Internet of Things (IoT), Ubiquitous Computing or Pervasive Computing: Smart Devices, Environments and Interaction (SmartDEI – search for the book and company) between services, devices (low power computing, M2M, Semantic Web, Distributed AI), people (personalization, social networking), the physical environment (spatial- awareness, physical world sensing and context-awareness, pervasive games), and IoT security and privacy.

In terms of research topics, he is interested in:

  1. Electronics for IoT, including building new smart devices based upon micro-controller cores, low-power computing and communication, energy harvesting, Battery less sensing, etc.
  2. Security for low-resource IoT devices, wearables, M2M, including access control, cryptography and secure communication protocols, Blockchain.
  3. User-centered privacy protection, e.g., against spatial-temporal tracking, smart environment sensing, etc.
  4. Security and privacy in fog/edge computing
  5. Mobility profiling using hybrid sensor data (Indoor Positioning/Navigation; LPWAN GPS-free outdoor positioning)
  6. Seamless indoor and outdoor map systems and location-based services
  7. Big data processing of mobility data (GIS/RS)
  8. Citizen science and sensing: health, road vehicles, air and water quality; sensing in harsh environments, smart agriculture, Internet of Green things.
  9. Smart transport, smart home, smart health, smart utilities, etc. Activity during Daily Life recognition using sensors

 

“If a student has a different idea. I am also open to hear about this.”

欢迎攻博/联合培养/交流的学生申请,要求入学前可获得研究生学位/或为优秀本科生,英语成绩满足QMUL EECS博士生入学要求(详见官网

欢迎有相关研究经历与兴趣的同学邮件咨询Dr. Stefan: stefan.poslad@qmul.ac.uk

或联系:bang.wu@qmul.ac.uk/ guangyuan.zhang@qmul.ac.uk

 

Posted in Uncategorized Tagged with:

IoT2USLab Research on “Bio-Internet of Things” was Reported by MIT Technology Review

IoT2USLab Research on “Bio-Internet of Things” was Reported by MIT Technology Review: The scientists who are creating a bio-internet of things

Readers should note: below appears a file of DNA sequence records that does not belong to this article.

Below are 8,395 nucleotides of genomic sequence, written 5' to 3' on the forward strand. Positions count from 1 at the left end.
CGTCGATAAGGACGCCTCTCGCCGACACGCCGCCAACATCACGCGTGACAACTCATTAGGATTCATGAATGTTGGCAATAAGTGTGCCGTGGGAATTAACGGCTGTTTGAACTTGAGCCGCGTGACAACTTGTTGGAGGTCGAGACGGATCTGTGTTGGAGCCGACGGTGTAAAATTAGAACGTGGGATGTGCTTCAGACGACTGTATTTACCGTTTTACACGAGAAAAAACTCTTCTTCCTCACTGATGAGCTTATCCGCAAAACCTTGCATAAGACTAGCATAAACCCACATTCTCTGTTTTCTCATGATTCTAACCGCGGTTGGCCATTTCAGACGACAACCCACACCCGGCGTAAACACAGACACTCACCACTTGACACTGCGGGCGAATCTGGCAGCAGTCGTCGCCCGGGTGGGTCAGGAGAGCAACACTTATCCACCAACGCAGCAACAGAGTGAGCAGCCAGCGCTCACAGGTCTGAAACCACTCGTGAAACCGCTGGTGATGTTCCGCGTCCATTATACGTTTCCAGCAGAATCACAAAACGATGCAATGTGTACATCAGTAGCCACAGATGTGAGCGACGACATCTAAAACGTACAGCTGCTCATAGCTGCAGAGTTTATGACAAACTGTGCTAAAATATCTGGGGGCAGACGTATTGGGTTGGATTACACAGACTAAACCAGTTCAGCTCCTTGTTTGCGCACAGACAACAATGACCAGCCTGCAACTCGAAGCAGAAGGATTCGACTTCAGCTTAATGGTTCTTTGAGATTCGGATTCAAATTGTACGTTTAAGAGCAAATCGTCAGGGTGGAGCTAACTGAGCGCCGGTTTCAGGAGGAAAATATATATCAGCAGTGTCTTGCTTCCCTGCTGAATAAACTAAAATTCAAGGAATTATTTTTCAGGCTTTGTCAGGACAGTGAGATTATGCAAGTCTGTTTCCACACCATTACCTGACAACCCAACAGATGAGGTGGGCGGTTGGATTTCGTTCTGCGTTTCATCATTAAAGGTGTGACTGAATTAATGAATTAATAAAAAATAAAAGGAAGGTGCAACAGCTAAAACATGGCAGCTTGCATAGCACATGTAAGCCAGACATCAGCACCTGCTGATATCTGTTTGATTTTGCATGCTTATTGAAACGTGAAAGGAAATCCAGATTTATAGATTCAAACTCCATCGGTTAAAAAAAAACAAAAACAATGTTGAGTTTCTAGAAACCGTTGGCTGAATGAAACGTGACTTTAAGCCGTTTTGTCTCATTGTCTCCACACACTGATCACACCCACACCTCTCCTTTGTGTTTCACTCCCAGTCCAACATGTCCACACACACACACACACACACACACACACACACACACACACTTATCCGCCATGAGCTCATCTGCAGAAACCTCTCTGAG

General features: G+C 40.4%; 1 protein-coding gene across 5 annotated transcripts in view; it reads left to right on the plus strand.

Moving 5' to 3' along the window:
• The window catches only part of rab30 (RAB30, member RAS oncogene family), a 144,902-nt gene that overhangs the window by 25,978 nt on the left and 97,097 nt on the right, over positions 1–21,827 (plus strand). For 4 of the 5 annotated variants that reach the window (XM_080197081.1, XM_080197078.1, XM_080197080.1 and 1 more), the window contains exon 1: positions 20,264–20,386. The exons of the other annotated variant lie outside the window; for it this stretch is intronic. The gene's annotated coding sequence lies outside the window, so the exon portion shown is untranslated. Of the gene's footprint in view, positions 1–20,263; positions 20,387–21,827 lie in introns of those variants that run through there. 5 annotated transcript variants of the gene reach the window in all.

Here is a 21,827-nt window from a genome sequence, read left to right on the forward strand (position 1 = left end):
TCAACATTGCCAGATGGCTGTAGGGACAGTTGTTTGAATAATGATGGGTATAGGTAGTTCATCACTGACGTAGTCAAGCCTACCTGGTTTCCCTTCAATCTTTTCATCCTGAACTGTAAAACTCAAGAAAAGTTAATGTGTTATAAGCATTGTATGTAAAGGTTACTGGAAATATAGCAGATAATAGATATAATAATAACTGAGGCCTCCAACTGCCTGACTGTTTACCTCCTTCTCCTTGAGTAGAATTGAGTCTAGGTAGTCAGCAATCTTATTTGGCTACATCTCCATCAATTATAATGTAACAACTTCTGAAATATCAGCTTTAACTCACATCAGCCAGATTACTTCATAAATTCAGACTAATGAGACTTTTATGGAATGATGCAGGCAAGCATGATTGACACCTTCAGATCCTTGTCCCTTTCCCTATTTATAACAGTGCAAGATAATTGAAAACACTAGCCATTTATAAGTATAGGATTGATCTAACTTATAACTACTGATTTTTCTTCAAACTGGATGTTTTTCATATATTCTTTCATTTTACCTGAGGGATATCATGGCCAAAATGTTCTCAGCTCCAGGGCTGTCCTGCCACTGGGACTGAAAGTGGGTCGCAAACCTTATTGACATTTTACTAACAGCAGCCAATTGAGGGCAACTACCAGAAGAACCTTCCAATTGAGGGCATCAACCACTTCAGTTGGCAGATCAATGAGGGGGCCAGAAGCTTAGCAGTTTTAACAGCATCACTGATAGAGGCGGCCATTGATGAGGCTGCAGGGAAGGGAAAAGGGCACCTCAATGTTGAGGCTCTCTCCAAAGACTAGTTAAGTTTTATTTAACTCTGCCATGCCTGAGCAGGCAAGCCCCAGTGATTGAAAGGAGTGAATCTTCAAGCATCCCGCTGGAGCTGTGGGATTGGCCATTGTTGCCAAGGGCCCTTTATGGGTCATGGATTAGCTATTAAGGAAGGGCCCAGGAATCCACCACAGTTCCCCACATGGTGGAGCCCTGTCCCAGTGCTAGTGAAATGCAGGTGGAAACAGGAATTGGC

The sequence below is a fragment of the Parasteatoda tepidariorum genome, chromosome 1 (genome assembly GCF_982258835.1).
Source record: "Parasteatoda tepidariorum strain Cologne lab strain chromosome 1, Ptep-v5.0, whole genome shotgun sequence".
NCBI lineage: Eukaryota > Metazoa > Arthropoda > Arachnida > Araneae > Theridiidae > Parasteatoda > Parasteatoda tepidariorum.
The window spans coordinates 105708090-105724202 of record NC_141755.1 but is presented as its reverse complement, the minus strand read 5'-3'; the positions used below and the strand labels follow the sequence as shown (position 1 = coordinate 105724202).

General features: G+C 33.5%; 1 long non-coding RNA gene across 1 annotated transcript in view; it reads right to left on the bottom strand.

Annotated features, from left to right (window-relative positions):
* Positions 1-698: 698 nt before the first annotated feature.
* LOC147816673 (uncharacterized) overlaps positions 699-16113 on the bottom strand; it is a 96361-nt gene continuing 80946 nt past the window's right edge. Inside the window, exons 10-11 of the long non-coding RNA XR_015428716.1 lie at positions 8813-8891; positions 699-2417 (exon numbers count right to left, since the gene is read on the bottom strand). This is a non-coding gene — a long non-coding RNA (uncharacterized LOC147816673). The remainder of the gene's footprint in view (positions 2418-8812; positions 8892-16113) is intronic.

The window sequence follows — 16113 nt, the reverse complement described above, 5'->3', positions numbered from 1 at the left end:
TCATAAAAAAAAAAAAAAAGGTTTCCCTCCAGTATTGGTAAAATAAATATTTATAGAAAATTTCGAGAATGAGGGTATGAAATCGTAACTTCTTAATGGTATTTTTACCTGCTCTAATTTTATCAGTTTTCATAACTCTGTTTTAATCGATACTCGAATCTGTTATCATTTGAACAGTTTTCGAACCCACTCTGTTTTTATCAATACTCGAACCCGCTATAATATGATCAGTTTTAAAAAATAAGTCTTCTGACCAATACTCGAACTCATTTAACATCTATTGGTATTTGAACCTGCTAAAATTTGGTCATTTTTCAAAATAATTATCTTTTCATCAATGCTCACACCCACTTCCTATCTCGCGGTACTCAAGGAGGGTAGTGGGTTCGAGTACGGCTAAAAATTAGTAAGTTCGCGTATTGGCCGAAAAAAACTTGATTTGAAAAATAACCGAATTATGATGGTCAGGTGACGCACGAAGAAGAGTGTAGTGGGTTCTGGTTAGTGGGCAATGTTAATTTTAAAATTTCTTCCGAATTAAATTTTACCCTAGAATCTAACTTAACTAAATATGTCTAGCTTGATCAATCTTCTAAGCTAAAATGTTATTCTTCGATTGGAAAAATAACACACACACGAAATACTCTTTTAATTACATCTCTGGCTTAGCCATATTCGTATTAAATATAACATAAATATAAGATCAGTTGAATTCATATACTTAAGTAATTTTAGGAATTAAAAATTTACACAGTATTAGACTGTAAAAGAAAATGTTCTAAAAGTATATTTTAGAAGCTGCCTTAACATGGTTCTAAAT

Imagine designing the perfect device for the internet of things. What functions must it have? For a start, it must be able to communicate, both with other devices and with its human overlords. It must be able to store and process information. And it must monitor its environment with a range of sensors. Finally, it will need some kind of built-in motor.

There is no shortage of devices that have many of these features. Most are based on widely available, low-cost devices such as Raspberry Pis, Arduino boards, and the like.

But another set of machines with similar functions is much more plentiful, say Raphael Kim and Stefan Poslad at Queen Mary University of London in the UK. They point out that bacteria communicate effectively and have built-in engines and sensors, as well as powerful information storage and processing architecture.

And that raises an interesting possibility, they say. Why not use bacteria to create a biological version of the internet of things? Today, in a call to action, they lay out some of the thinking and the technologies that could make this possible.

The way bacteria store and process information is an emerging area of research, much of it focused on the bacterial workhorse Escherichia coli. These (and other) bacteria store information in ring-shaped DNA structures called plasmids, which they transmit from one organism to the next in a process called conjugation.

Last year, Federico Tavella at the University of Padua in Italy and colleagues built a circuit in which one strain of immotile E. coli transmitted a simple “Hello world” message to a motile strain, which carried the information to another location.

This kind of information transmission occurs all the time in the bacterial world, creating a fantastically complex network. But Tavella and co’s proof-of-principle experiment shows how it can be exploited to create a kind of bio-internet, say Kim and Poslad.

E. coli make a perfect medium for this network. They are motile—they have a built-in engine in the form of waving, thread-like appendages called flagella, which generate thrust. They have receptors in their cell walls that sense aspects of their environment—temperature, light, chemicals, etc. They store information in DNA and process it using ribosomes. And they are tiny, allowing them to exist in environments that human-made technologies have trouble accessing.

E. coli are relatively easy to manipulate and engineer as well. The grassroots movement of DIY biology is making biotechnology tools cheaper and more easily available. The Amino Lab, for example, is a genetic engineering kit for schoolchildren, allowing them to reprogram E. coli to glow in the dark, among other things.

This kind of biohacking is becoming relatively common and shows the remarkable potential of a bio-internet of things. Kim and Poslad talk about a wide range of possibilities. “Bacteria could be programmed and deployed in different surroundings, such as the sea and ‘smart cities’, to sense for toxins and pollutants, gather data, and undertake bioremediation processes,” they say.